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Are You Ready?

Emergency Preparedness for Individuals with Disabilities

The words "are you ready?" outlined by a box under a megaphone.This resource includes a webinar on strategies in preparing individuals who have a variety of needs for disasters and emergencies, including individuals who use assistive technology (AT). The resource also includes a brochure on “Emergency Preparedness for People Who Use Assistive Technology”.

“Are You Ready? Emergency Preparedness for Individuals with Disabilities” was recorded on September 12, 2014. Presented by Jamie Arasz Prioli, RESNA ATP, Assistive Technology Specialist Reused and Exchanged Equipment Partnership Coordinator (REEP), Institute on Disabilities.

Plan for the possible need to evacuate your home and do an assessment of the assistive technology (AT) you use in your home.  In addition, make sure you have what you need to shelter in place.  Compile a list of the AT critical to support your physical well-being and ability to communicate during an emergency.  Have an appropriate back-up power supply and know how long the power supply lasts.  The following questions will assist you in developing a list of AT used in your daily life.

Do You Use Assistive Technology?

  • To assist you with mobility?
  • To help with your personal care?
  • To help you during meal time?
  • For Communication?
  • For transfers?
  • For transportation?

Accessible Routes

  • If you live in an apartment complex ask about evacuation plans and routes. Check the routes for accessibility and make sure that designated areas of shelter are clearly marked.
  • Gather information about how first responders will be directed to residents with disability related needs.

  • Evaluate your assistive Technology (AT) needs in a workplace evacuation. Do you have personal AT that needs to be evacuated with you? Make sure you have what you need to shelter in place. Do you need AT to alert you to a disaster and the need to evacuate the building?
  • Become familiar with the evacuation procedures of your workplace and consider how a disaster may impact your ability to leave the building safely.
  • Elevators may not be available for evacuation. If the elevators are not working, learn the evacuation plan if you cannot use the stairs.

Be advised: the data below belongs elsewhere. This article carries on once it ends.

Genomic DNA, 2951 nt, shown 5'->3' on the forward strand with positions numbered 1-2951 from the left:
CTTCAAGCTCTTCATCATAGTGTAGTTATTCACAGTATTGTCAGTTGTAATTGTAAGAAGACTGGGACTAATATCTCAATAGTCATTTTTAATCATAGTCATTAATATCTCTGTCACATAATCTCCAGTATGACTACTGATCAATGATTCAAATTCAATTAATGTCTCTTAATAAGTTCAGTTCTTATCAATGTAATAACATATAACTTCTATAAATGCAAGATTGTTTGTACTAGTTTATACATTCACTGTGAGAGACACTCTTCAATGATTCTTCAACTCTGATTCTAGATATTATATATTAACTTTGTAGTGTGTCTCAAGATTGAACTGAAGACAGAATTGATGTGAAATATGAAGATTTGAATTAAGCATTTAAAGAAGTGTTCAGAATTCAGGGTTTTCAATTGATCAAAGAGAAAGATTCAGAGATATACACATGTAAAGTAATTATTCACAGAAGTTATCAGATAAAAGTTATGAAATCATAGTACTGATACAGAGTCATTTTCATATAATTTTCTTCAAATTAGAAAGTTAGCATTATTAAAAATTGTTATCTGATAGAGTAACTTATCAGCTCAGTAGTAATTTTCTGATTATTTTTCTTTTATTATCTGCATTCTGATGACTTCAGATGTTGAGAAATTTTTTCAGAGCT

• If you have a mobility impairment, know what AT can assist with evacuation. If there is AT available, where is it located and is it easily accessible? Is someone trained to use it? If AT is not available, ask if your employer can purchase it.
  • If you are asked to go to a designated place to wait for help, confirm how the first responders will be notified where you are located.
  • If you have a hearing and/or visual impairment make sure there is a working alert system in place.
  • Be responsible for your own safety. Develop your own evacuation plan. Do not depend on just one person to assist you. Create a support network to ensure assistance will be available.

  • Let your local fire department and/or utility company know about your special needs.
  • If you have a power wheelchair, consider having a manual chair as a backup. If you use a custom wheelchair for medical support (e.g. ventilator or oxygen), attach information to it for the first responders.
  • Store backup equipment at another location.
  • Teach others in your support system how to use your AT and attach laminated instructions.
  • Keep critical AT charged and have backup batteries. Purchase a portable external USB battery charger for USB devices.
  • Make plans for someone to notify you of an emergency if you are deaf, hard of hearing or have vision impairment.
  • Have a corded land line phone that does not use electricity. A land line phone or cell phone can be used during a power outage.
  • Plan for taking AT with you. Remember to take chargers and other components with you!
  • Label or tag your AT with your contact information.
  • Register your AT with the manufacturer.
  • Take a photograph of yourself using your AT. This helps clearly identify the AT belongs to you!
  • Keep photographs and a record of all AT serial numbers in a safe location (safe deposit box).
  • Think about how you might go about obtaining a shortterm (or long-term) replacement for your AT, if needed. Contact the Pass It On Center or Pennsylvania’s Initiative on Assistive Technology (PIAT) at 1-800-204-7428 (voice) or 1-866-268-0579 (TTY) to find out about obtaining AT.
  • Since homeowner’s/renter’s insurance does not cover damage by ground water, flood insurance may be needed to replace AT lost or damaged in a disaster. Factor in the cost of home or vehicle modifications when determining the replacement value of your home or vehicle.

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This resource created by The Institute of Disabilities at Temple University